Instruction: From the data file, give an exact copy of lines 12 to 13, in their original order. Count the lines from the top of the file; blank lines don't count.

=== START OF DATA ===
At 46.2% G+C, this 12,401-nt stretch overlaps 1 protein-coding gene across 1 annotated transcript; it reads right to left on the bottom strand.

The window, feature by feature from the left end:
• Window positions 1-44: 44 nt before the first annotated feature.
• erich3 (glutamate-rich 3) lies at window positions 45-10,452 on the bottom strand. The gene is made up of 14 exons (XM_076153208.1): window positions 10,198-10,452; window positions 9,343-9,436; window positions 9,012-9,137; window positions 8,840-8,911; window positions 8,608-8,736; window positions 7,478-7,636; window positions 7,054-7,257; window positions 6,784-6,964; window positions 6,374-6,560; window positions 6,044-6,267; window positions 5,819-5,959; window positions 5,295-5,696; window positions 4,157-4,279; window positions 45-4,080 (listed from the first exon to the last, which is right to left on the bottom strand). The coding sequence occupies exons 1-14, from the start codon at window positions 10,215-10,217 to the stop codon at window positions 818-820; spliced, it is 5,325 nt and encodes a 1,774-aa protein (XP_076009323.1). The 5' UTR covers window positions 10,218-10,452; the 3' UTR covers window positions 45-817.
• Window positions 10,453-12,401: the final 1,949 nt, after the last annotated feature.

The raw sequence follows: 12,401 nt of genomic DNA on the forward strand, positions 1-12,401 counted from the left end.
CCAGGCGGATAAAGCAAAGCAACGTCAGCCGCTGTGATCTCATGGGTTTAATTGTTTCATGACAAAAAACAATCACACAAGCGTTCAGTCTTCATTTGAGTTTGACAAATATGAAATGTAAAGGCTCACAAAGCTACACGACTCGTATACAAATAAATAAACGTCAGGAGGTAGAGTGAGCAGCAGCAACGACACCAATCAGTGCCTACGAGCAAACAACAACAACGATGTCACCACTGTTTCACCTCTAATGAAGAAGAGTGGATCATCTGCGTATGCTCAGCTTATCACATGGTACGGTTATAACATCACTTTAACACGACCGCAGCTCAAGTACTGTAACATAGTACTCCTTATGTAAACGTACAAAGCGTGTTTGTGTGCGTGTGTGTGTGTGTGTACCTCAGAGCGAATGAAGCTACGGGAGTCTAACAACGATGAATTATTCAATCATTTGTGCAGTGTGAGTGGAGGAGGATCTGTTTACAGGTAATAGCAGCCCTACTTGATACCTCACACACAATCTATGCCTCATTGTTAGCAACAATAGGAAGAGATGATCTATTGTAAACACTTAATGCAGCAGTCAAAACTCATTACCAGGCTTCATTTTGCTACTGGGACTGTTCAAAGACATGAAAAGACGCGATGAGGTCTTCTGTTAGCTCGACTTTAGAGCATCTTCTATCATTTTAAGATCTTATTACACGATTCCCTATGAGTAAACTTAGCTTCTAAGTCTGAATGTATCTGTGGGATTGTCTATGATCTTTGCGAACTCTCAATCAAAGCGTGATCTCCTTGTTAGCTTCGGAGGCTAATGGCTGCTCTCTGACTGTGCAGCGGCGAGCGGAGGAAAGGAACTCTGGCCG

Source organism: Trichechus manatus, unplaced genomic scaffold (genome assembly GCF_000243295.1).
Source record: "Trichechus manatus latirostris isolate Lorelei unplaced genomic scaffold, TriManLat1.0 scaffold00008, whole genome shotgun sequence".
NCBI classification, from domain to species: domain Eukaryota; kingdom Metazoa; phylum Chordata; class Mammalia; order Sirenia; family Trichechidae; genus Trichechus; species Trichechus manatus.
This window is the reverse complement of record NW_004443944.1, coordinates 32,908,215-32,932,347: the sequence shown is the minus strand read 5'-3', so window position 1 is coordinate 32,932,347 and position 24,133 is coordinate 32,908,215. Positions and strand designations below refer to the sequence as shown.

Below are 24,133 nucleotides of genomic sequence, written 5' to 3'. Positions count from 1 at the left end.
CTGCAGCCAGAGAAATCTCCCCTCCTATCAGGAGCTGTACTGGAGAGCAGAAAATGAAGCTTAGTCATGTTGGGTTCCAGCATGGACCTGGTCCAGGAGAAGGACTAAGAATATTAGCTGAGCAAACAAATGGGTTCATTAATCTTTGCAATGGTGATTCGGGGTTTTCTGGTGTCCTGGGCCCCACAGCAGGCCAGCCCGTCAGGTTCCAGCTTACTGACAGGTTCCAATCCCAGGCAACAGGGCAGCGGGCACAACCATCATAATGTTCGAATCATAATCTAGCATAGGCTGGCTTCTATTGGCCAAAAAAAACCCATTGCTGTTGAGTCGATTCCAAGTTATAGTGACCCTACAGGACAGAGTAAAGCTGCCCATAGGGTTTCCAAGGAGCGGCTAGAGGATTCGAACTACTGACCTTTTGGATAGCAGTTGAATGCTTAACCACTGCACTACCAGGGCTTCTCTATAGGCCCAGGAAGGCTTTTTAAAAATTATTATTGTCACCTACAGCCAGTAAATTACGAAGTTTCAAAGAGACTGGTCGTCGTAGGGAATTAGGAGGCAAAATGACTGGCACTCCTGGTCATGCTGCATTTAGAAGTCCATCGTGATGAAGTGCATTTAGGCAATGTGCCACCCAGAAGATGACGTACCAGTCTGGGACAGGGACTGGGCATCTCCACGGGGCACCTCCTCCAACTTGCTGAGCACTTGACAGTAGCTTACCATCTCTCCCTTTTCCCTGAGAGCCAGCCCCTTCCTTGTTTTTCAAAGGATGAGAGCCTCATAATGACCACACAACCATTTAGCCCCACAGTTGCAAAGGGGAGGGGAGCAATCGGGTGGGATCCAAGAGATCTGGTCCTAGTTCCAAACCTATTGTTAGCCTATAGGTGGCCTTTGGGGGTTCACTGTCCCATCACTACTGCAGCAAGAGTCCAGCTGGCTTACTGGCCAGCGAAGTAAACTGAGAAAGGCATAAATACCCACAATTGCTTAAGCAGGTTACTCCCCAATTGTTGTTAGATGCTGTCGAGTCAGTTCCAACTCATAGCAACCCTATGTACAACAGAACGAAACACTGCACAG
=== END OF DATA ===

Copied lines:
Below are 24,133 nucleotides of genomic sequence, written 5' to 3'. Positions count from 1 at the left end.
CTGCAGCCAGAGAAATCTCCCCTCCTATCAGGAGCTGTACTGGAGAGCAGAAAATGAAGCTTAGTCATGTTGGGTTCCAGCATGGACCTGGTCCAGGAGAAGGACTAAGAATATTAGCTGAGCAAACAAATGGGTTCATTAATCTTTGCAATGGTGATTCGGGGTTTTCTGGTGTCCTGGGCCCCACAGCAGGCCAGCCCGTCAGGTTCCAGCTTACTGACAGGTTCCAATCCCAGGCAACAGGGCAGCGGGCACAACCATCATAATGTTCGAATCATAATCTAGCATAGGCTGGCTTCTATTGGCCAAAAAAAACCCATTGCTGTTGAGTCGATTCCAAGTTATAGTGACCCTACAGGACAGAGTAAAGCTGCCCATAGGGTTTCCAAGGAGCGGCTAGAGGATTCGAACTACTGACCTTTTGGATAGCAGTTGAATGCTTAACCACTGCACTACCAGGGCTTCTCTATAGGCCCAGGAAGGCTTTTTAAAAATTATTATTGTCACCTACAGCCAGTAAATTACGAAGTTTCAAAGAGACTGGTCGTCGTAGGGAATTAGGAGGCAAAATGACTGGCACTCCTGGTCATGCTGCATTTAGAAGTCCATCGTGATGAAGTGCATTTAGGCAATGTGCCACCCAGAAGATGACGTACCAGTCTGGGACAGGGACTGGGCATCTCCACGGGGCACCTCCTCCAACTTGCTGAGCACTTGACAGTAGCTTACCATCTCTCCCTTTTCCCTGAGAGCCAGCCCCTTCCTTGTTTTTCAAAGGATGAGAGCCTCATAATGACCACACAACCATTTAGCCCCACAGTTGCAAAGGGGAGGGGAGCAATCGGGTGGGATCCAAGAGATCTGGTCCTAGTTCCAAACCTATTGTTAGCCTATAGGTGGCCTTTGGGGGTTCACTGTCCCATCACTACTGCAGCAAGAGTCCAGCTGGCTTACTGGCCAGCGAAGTAAACTGAGAAAGGCATAAATACCCACAATTGCTTAAGCAGGTTACTCCCCAATTGTTGTTAGATGCTGTCGAGTCAGTTCCAACTCATAGCAACCCTATGTACAACAGAACGAAACACTGCACAG